I’m sorry about your brother, Brent. I have a kid brother, too. I can’t imagine.
You’ve convinced me of one thing during our chat: It might be an interesting and fruitful change for someone of Wideman’s talent and power and background to write a comedy of manners next time; something, anything, to excercise the bright side of his brain. As it is, Two Cities struggles toward the light, convincingly and without cheap tricks. (Redemption is on my mind this morning, redemption true and false, having just watched Clinton’s manipulative, maudlin spectacle at the White House prayer breakfast. His little anxious glances at the clock during his pastor friend’s heavenly petition summed up the state of his soul for me: it doesn’t exist unless the cameras are rolling, and every few seconds it blinks out even then.)
One thing that struck me about Wideman’s method: the way his characters interpenetrate, their interior monologues becoming third-person descriptions of others that grow so rich we forget who’s looking at who, which mind is framing the scene and which one’s acting it. The word community gets mightily abused these days, but Wideman makes the concept live and breathe. We’re not just who we are but who we’re with, and the boundaries between us are oddly permeable. In Wideman the characters possess each other and seem to link up in spiritual daisy chains. It’s a surprising effect and it’s what I’ll remember best about this novel.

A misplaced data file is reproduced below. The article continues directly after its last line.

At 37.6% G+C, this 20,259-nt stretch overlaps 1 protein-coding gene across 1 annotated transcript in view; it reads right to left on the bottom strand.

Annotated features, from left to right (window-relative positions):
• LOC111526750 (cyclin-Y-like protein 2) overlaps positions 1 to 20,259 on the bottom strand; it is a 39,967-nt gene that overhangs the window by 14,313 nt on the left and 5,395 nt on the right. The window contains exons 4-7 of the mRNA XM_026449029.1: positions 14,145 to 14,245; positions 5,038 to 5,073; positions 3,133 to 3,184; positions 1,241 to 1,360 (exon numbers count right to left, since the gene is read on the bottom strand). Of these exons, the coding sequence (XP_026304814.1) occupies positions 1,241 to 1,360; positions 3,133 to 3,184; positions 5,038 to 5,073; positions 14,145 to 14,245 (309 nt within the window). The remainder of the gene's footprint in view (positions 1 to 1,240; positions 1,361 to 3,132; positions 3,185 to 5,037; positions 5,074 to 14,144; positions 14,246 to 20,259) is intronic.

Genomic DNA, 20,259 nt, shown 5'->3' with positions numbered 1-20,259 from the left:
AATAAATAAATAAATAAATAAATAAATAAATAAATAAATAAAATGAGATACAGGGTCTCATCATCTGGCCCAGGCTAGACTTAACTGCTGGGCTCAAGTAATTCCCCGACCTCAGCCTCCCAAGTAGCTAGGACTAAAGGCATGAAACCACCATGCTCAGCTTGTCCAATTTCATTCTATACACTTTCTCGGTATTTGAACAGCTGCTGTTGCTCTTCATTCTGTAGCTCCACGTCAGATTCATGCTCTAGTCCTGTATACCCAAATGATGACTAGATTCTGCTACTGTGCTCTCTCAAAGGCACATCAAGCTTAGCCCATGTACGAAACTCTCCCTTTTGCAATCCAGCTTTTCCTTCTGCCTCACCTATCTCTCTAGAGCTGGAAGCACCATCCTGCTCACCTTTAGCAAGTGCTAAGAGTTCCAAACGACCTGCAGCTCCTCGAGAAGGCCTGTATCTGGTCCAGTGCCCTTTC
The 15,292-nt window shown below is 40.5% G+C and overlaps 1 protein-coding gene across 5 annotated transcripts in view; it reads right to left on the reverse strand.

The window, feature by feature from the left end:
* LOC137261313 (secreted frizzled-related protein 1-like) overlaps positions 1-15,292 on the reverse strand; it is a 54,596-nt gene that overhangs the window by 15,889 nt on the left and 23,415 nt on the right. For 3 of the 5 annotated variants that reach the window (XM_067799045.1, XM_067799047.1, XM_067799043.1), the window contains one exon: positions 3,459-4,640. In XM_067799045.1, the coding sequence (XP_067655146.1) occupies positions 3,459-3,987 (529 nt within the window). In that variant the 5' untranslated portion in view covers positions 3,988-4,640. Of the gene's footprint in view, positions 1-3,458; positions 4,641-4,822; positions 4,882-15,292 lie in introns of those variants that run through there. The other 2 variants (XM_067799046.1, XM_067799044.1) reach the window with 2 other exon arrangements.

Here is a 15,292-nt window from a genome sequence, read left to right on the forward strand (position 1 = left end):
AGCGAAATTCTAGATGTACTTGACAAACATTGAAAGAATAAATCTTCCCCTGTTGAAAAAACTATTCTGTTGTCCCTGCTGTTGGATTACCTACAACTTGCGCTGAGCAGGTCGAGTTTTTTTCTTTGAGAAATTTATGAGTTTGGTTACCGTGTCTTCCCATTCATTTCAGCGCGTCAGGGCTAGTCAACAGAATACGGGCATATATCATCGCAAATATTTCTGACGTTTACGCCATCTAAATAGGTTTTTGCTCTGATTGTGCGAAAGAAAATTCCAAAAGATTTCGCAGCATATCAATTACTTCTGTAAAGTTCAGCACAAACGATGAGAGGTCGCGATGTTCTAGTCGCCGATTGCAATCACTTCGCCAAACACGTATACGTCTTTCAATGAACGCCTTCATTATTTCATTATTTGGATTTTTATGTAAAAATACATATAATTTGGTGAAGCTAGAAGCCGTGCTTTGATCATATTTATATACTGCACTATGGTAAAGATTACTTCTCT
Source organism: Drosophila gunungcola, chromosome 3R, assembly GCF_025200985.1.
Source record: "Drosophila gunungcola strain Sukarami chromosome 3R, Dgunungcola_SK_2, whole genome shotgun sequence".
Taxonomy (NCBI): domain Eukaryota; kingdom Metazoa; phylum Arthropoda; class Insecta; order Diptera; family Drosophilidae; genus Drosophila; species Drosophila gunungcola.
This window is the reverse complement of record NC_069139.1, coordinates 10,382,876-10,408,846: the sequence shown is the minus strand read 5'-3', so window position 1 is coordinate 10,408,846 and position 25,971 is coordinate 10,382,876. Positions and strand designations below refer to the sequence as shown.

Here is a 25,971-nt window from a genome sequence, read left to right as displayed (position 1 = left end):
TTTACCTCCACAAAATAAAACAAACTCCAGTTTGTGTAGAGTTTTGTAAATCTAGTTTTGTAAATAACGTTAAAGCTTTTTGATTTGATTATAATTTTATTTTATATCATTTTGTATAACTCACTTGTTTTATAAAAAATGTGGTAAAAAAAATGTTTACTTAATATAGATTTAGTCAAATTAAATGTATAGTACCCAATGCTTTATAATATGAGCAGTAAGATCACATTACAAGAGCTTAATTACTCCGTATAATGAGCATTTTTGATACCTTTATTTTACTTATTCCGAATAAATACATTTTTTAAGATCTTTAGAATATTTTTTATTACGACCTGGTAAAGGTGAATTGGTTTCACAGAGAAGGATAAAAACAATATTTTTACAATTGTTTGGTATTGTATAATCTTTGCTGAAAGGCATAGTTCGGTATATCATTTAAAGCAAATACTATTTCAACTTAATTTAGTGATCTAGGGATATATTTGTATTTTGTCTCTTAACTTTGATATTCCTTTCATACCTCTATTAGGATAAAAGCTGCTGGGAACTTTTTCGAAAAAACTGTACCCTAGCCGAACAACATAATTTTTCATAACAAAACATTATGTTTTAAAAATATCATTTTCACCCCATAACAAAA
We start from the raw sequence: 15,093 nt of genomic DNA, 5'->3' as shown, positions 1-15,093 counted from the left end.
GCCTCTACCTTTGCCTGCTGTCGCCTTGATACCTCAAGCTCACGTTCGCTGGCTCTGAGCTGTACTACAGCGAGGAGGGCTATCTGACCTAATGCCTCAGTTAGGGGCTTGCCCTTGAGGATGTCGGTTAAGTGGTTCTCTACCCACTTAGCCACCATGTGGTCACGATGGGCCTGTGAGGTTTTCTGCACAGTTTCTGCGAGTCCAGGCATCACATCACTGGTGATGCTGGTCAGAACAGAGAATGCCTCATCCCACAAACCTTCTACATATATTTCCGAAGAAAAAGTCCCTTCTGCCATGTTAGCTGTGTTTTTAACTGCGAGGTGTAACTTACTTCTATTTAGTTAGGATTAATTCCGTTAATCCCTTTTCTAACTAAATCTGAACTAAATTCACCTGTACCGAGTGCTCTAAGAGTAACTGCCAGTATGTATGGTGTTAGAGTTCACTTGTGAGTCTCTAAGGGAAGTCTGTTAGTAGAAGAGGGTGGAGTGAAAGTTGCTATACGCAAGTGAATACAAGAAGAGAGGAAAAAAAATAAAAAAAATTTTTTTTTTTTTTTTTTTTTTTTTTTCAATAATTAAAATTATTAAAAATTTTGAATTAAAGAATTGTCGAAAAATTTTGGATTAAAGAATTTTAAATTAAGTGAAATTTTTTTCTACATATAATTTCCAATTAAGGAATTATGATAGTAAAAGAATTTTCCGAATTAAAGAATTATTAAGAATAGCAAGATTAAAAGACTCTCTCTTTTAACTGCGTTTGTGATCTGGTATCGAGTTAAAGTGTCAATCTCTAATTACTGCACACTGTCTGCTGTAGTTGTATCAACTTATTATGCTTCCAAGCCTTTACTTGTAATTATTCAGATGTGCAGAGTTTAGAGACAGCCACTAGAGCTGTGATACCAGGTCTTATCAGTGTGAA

A few more words about race in America. You mentioned the missing truth of black traditionalism and moral conservatism. I’ve seen this; in fact, it’s most of what I’ve seen, having never lived around LA gangsters. I’ve lived in small towns for most of my life, and despite what I said earlier about their uniform whiteness, there’s usually been a solitary black man. In Shafer, Minnesota, he was a hairdresser. Here in Livingston, Montana, he’s a wildlife artist. The decision to make oneself a racial anomaly is a mysterious one, but oddly common, and in my experience the men who’ve done it have a similar makeup. They’re gentleman, a little buttoned-up, but with a bohemian, artsy air. They get along famously with white women and often play the role of confidante. At parties, they go to the center of the room, as if to lubricate the gathering. And after a few years, I’ve noticed, they generally move on, sometimes to a city. There’s no general point I can make about this phenomenon; it’s just something I’ve seen quite often in life but seldom in print. Which brings me back to Wideman. He lived once in Laramie, Wyoming, not exactly a bastion of multiculturalism, and since you’re the student of his life and times, Brent, I wonder if you know how that worked out for him? I’m curious.